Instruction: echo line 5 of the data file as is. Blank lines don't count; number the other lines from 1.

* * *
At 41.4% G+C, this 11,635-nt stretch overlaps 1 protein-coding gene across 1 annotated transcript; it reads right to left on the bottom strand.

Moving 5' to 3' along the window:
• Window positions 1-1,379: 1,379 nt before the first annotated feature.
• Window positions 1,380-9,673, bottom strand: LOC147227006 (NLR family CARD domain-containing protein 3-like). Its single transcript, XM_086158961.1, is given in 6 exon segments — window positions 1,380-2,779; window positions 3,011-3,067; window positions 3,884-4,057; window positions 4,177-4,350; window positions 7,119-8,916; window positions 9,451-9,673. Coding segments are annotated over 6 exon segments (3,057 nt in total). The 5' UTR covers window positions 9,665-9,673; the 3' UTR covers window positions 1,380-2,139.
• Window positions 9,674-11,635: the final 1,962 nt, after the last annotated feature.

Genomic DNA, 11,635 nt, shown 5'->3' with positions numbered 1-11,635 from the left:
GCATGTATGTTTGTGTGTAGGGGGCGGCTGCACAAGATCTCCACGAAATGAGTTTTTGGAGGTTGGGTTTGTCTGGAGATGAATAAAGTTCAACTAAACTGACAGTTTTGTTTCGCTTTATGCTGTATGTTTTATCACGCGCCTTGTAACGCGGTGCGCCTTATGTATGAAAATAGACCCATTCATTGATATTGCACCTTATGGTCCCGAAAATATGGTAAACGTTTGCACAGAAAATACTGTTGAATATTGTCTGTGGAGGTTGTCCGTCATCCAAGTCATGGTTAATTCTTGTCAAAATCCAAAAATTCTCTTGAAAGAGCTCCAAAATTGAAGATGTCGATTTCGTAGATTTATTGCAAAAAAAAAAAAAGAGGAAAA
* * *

• Window positions 9,674-11,635: the final 1,962 nt, after the last annotated feature.